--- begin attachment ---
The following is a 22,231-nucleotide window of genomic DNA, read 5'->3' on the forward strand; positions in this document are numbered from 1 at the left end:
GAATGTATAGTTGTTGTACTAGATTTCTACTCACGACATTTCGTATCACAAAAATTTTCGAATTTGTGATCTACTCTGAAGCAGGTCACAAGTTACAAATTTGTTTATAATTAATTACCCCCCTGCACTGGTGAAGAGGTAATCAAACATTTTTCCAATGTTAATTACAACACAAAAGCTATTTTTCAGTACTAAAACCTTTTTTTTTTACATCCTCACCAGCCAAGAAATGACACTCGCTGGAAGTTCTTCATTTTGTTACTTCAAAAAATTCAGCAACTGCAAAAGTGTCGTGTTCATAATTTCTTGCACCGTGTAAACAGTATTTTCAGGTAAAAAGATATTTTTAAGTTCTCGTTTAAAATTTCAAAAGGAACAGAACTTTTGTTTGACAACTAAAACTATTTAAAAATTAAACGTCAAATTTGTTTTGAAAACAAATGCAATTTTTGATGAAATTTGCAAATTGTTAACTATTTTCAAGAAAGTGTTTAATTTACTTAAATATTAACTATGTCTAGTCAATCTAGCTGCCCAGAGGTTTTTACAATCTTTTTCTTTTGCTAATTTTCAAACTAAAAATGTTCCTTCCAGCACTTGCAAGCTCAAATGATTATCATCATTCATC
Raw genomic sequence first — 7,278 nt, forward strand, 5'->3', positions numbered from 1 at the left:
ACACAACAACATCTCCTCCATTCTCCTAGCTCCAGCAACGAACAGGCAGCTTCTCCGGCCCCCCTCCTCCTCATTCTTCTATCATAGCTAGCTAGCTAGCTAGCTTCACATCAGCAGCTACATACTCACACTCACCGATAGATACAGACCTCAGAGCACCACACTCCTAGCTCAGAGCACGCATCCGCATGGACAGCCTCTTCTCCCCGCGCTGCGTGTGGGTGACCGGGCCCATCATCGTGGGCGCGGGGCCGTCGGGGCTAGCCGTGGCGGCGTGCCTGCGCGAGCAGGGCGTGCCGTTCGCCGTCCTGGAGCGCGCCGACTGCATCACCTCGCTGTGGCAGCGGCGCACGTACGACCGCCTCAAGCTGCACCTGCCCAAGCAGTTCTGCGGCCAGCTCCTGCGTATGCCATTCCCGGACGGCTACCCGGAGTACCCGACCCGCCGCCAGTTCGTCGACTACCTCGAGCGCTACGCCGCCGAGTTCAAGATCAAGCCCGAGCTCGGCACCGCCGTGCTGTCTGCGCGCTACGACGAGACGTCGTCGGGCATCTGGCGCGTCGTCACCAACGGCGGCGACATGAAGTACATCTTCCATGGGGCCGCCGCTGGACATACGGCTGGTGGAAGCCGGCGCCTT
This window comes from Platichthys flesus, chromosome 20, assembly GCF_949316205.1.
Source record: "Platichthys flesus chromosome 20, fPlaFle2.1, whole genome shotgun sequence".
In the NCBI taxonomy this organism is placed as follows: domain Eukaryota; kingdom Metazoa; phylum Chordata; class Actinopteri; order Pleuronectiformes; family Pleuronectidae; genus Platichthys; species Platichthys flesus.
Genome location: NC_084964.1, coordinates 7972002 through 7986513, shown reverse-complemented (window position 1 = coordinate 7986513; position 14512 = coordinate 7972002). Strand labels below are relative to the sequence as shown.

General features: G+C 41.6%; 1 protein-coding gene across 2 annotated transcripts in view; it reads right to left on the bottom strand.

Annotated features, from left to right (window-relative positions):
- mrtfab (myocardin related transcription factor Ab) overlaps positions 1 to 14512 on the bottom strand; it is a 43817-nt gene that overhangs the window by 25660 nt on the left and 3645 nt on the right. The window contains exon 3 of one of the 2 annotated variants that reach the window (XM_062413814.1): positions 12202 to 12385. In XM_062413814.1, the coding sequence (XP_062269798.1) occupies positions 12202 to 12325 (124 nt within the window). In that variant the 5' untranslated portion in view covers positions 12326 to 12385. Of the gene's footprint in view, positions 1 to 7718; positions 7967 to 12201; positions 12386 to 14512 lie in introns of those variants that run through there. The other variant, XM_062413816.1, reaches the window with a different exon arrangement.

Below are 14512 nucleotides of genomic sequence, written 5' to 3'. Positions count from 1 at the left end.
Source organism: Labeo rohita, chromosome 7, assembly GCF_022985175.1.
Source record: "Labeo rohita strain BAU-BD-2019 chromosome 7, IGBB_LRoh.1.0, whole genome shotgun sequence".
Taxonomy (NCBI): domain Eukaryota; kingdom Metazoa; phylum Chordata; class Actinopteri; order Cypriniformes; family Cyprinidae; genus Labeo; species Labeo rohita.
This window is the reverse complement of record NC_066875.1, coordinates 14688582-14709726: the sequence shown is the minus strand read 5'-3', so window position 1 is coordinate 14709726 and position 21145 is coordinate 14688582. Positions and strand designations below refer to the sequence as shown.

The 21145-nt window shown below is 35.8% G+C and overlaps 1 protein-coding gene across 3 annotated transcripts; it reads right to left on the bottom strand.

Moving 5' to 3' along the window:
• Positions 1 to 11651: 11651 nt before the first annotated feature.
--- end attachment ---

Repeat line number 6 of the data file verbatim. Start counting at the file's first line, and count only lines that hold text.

Source record: "Platichthys flesus chromosome 20, fPlaFle2.1, whole genome shotgun sequence".